UK leads Europe in the fresh-cut convenience market as 150 professionals gather in London to discuss what lessons the industry can learn.
The success of the fruit and vegetable business is closely linked to trends in diet and health, and while in general European countries consume more fruit and vegetables than they produce there has been a decline in consumption within certain EU markets.
In response to this and the growing emphasis on the benefits of healthy eating, a new event entitled Fresh Convenience is due to take place in London from June 22-24. A total of 150 delegates and international speakers are expected to attend the conference which is aimed at industry professionals and focuses on fresh produce for the European convenience sector as well as machinery innovation, the seed business and catering for the masses.
In particular, the conference will address the role of the UK as Europe's leading fresh-cut convenience market and what lessons European suppliers and retailers can learn from the UK. Sales of fresh fruit and vegetables currently account for 30 percent of goods sold in UK convenience stores, while other European countries including Denmark, France and Poland have experienced a significant 14 percent drop in consumption of fruit and vegetables over the last five years.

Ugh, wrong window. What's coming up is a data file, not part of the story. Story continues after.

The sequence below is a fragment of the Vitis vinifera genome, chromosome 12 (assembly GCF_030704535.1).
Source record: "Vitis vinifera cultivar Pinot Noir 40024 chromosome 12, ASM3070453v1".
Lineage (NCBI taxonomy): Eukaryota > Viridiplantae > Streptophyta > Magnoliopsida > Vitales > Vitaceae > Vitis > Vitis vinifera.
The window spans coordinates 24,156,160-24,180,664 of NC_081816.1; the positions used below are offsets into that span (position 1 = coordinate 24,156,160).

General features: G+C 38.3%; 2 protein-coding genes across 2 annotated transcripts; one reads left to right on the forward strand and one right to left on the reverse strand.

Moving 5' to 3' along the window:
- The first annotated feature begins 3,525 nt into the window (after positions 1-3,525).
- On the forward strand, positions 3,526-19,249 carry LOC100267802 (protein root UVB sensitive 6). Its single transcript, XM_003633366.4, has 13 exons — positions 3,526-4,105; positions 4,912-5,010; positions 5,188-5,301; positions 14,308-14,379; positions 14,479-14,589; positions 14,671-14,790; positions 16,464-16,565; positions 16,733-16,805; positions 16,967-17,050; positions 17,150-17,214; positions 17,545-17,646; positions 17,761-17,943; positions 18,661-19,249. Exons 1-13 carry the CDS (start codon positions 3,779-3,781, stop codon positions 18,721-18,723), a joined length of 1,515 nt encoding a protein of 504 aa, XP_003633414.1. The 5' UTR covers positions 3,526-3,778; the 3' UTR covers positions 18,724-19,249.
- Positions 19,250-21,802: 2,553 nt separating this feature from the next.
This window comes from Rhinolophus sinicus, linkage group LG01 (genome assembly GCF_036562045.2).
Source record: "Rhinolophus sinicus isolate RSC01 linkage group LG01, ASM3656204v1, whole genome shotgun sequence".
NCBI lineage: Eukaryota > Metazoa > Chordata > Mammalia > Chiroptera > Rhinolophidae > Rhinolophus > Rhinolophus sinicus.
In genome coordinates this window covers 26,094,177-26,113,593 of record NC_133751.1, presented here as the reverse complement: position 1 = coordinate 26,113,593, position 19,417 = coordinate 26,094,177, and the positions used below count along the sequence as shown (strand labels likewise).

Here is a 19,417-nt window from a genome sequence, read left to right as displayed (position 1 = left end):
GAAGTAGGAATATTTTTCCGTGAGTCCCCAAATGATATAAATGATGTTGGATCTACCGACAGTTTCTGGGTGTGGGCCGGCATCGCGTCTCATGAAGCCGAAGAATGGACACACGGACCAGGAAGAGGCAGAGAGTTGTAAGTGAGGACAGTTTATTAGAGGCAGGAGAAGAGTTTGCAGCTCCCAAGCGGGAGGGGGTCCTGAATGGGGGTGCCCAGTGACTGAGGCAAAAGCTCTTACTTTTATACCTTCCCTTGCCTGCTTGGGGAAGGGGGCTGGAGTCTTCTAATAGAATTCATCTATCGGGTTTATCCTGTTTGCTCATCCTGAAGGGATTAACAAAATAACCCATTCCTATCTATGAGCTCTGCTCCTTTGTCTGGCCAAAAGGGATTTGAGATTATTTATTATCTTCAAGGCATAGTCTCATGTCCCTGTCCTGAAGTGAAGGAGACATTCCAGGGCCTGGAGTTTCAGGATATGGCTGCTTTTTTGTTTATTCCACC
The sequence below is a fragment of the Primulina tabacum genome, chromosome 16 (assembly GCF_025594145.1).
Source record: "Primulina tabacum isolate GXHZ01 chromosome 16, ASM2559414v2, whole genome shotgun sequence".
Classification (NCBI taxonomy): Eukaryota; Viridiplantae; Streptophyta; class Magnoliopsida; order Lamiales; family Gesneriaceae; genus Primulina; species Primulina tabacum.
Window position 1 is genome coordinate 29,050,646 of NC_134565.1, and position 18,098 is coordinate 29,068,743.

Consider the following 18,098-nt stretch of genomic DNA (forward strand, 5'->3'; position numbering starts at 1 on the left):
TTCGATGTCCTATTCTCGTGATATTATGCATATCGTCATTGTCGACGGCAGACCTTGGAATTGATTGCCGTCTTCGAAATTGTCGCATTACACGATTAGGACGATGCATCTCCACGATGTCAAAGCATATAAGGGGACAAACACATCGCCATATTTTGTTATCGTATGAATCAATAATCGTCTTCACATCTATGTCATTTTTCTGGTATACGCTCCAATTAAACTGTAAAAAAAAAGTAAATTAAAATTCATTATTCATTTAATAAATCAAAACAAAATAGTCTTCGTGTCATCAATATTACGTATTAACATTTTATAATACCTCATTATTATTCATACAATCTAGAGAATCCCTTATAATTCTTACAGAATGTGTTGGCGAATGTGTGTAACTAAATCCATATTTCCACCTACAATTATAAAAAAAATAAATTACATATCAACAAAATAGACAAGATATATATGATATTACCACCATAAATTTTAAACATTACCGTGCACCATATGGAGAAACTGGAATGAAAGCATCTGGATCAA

This event in London is closely linked to the annual Asia Fruit conference, which runs for two days, from September 8 to 10 this year; this event which is thought to be Asia's largest fruit and vegetable trade show attracted an estimated 34,000 people in 2009. London is also due to host the World Fruit and Vegetable Show in October of this year which has previously attracted 118 exhibitors from 21 countries.
The European vegetable market was worth 66.4 billion euros in 2008, however the financial crisis and a declining demand for out-of-season produce and exotic goods has had a significant negative impact on this sector.